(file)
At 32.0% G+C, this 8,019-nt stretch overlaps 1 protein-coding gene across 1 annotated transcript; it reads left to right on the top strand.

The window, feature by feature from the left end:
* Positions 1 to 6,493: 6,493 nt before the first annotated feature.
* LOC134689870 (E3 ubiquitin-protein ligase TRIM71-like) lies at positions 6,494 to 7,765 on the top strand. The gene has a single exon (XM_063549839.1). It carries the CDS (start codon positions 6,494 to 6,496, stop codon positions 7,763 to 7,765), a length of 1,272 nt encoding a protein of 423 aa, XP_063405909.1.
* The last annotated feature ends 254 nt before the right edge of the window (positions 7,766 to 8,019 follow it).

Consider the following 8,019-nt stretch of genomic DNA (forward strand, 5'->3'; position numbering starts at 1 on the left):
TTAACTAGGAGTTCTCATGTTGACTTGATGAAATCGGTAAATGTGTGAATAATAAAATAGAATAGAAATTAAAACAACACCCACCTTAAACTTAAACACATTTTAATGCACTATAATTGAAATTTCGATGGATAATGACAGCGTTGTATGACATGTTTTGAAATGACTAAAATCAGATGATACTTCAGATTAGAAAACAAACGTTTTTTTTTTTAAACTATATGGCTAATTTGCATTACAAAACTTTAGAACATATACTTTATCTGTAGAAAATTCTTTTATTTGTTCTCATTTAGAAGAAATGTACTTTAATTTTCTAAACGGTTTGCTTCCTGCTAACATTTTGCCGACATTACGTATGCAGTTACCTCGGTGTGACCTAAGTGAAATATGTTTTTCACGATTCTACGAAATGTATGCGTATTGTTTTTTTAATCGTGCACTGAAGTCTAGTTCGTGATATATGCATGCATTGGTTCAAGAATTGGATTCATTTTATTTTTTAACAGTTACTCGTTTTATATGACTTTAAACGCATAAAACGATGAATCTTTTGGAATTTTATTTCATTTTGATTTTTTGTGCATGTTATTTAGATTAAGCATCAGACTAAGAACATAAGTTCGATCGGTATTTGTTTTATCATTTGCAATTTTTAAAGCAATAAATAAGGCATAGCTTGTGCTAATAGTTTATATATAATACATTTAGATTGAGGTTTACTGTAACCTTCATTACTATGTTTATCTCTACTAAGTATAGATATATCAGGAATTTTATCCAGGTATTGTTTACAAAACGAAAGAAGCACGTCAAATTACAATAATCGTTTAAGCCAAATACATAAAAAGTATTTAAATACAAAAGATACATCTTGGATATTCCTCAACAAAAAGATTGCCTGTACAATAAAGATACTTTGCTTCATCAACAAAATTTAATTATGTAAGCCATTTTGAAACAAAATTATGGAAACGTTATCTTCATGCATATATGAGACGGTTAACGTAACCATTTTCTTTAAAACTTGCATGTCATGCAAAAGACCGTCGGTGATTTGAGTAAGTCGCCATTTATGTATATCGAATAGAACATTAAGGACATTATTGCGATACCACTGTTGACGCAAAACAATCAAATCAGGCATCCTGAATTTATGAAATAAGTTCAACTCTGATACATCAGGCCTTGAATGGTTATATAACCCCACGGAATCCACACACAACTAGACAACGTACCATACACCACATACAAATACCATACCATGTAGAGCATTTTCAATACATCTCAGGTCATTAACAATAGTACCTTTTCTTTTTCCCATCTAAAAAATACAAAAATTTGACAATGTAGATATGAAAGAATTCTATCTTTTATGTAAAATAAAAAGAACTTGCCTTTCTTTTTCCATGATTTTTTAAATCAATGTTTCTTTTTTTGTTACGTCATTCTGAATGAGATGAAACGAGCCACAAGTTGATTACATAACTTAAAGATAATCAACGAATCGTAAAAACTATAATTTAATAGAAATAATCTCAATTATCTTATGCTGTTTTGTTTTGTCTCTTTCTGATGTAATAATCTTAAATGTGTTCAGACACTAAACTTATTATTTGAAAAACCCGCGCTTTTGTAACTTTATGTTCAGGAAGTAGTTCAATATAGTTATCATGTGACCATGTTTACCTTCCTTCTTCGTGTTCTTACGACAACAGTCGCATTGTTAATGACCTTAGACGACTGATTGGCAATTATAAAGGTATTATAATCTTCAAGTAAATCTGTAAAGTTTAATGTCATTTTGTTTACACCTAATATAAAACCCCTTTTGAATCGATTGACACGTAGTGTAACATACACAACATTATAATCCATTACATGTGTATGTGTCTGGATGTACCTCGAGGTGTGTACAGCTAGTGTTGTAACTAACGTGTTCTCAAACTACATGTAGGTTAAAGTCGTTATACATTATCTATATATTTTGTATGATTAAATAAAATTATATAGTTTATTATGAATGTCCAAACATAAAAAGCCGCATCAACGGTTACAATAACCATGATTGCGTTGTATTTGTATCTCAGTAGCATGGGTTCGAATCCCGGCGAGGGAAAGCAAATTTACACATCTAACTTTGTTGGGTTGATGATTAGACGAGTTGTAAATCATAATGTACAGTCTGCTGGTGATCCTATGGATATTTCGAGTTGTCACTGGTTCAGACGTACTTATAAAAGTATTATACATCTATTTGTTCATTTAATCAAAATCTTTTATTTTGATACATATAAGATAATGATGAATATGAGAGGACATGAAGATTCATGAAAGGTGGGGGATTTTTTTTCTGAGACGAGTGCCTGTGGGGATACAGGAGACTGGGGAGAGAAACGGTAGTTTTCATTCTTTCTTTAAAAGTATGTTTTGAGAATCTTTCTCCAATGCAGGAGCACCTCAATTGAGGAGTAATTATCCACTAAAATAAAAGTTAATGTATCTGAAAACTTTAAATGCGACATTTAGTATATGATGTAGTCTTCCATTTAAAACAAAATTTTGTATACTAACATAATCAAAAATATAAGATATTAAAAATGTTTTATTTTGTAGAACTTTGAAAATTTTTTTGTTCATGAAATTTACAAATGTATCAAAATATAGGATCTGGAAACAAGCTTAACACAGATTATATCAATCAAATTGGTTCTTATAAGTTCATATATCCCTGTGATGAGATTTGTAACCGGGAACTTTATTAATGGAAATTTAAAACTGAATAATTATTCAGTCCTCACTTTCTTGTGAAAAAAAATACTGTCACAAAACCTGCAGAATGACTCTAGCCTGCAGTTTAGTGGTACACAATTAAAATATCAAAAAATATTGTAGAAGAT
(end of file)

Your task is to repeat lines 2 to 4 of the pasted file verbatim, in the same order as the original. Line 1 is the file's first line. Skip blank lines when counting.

The window, feature by feature from the left end:
* Positions 1 to 6,493: 6,493 nt before the first annotated feature.
* LOC134689870 (E3 ubiquitin-protein ligase TRIM71-like) lies at positions 6,494 to 7,765 on the top strand. The gene has a single exon (XM_063549839.1). It carries the CDS (start codon positions 6,494 to 6,496, stop codon positions 7,763 to 7,765), a length of 1,272 nt encoding a protein of 423 aa, XP_063405909.1.